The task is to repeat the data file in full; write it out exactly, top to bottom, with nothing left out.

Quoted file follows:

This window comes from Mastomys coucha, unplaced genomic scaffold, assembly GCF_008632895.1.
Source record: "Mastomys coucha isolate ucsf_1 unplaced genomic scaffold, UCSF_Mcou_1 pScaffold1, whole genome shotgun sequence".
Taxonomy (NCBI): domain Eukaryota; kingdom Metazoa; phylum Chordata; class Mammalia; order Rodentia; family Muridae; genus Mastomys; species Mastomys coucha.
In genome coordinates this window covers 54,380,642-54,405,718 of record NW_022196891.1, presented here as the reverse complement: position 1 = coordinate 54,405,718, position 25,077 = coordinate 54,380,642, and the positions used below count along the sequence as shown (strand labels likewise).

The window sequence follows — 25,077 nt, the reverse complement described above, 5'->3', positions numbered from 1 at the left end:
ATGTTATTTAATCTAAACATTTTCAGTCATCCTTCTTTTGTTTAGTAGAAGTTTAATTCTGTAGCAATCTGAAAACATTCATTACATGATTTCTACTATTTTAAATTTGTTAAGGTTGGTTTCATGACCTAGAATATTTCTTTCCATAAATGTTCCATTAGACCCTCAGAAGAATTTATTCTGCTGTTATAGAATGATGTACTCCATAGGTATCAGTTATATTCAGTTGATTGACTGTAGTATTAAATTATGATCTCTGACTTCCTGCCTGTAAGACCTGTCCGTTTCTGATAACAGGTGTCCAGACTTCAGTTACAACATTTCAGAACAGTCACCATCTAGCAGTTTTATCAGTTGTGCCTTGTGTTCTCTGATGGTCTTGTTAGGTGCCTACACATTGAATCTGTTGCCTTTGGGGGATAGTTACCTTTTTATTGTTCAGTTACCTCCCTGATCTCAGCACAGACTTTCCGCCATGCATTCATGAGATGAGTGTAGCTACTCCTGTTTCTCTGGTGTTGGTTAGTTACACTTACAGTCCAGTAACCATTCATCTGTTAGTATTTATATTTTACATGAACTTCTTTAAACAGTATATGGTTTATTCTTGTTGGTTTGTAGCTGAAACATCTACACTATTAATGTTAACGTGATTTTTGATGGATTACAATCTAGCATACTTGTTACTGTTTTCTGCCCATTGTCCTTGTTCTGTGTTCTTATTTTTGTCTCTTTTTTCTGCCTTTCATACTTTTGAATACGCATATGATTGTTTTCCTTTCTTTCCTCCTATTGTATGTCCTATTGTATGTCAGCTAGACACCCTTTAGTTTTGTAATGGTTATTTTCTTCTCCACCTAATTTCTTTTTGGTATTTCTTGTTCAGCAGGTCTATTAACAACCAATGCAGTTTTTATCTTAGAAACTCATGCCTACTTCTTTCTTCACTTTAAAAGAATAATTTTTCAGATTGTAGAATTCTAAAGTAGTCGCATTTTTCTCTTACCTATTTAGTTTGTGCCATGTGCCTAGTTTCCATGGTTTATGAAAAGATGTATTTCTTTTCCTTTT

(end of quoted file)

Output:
This window comes from Mastomys coucha, unplaced genomic scaffold, assembly GCF_008632895.1.
Source record: "Mastomys coucha isolate ucsf_1 unplaced genomic scaffold, UCSF_Mcou_1 pScaffold1, whole genome shotgun sequence".
Taxonomy (NCBI): domain Eukaryota; kingdom Metazoa; phylum Chordata; class Mammalia; order Rodentia; family Muridae; genus Mastomys; species Mastomys coucha.
In genome coordinates this window covers 54,380,642-54,405,718 of record NW_022196891.1, presented here as the reverse complement: position 1 = coordinate 54,405,718, position 25,077 = coordinate 54,380,642, and the positions used below count along the sequence as shown (strand labels likewise).

The window sequence follows — 25,077 nt, the reverse complement described above, 5'->3', positions numbered from 1 at the left end:
ATGTTATTTAATCTAAACATTTTCAGTCATCCTTCTTTTGTTTAGTAGAAGTTTAATTCTGTAGCAATCTGAAAACATTCATTACATGATTTCTACTATTTTAAATTTGTTAAGGTTGGTTTCATGACCTAGAATATTTCTTTCCATAAATGTTCCATTAGACCCTCAGAAGAATTTATTCTGCTGTTATAGAATGATGTACTCCATAGGTATCAGTTATATTCAGTTGATTGACTGTAGTATTAAATTATGATCTCTGACTTCCTGCCTGTAAGACCTGTCCGTTTCTGATAACAGGTGTCCAGACTTCAGTTACAACATTTCAGAACAGTCACCATCTAGCAGTTTTATCAGTTGTGCCTTGTGTTCTCTGATGGTCTTGTTAGGTGCCTACACATTGAATCTGTTGCCTTTGGGGGATAGTTACCTTTTTATTGTTCAGTTACCTCCCTGATCTCAGCACAGACTTTCCGCCATGCATTCATGAGATGAGTGTAGCTACTCCTGTTTCTCTGGTGTTGGTTAGTTACACTTACAGTCCAGTAACCATTCATCTGTTAGTATTTATATTTTACATGAACTTCTTTAAACAGTATATGGTTTATTCTTGTTGGTTTGTAGCTGAAACATCTACACTATTAATGTTAACGTGATTTTTGATGGATTACAATCTAGCATACTTGTTACTGTTTTCTGCCCATTGTCCTTGTTCTGTGTTCTTATTTTTGTCTCTTTTTTCTGCCTTTCATACTTTTGAATACGCATATGATTGTTTTCCTTTCTTTCCTCCTATTGTATGTCCTATTGTATGTCAGCTAGACACCCTTTAGTTTTGTAATGGTTATTTTCTTCTCCACCTAATTTCTTTTTGGTATTTCTTGTTCAGCAGGTCTATTAACAACCAATGCAGTTTTTATCTTAGAAACTCATGCCTACTTCTTTCTTCACTTTAAAAGAATAATTTTTCAGATTGTAGAATTCTAAAGTAGTCGCATTTTTCTCTTACCTATTTAGTTTGTGCCATGTGCCTAGTTTCCATGGTTTATGAAAAGATGTATTTCTTTTCCTTTT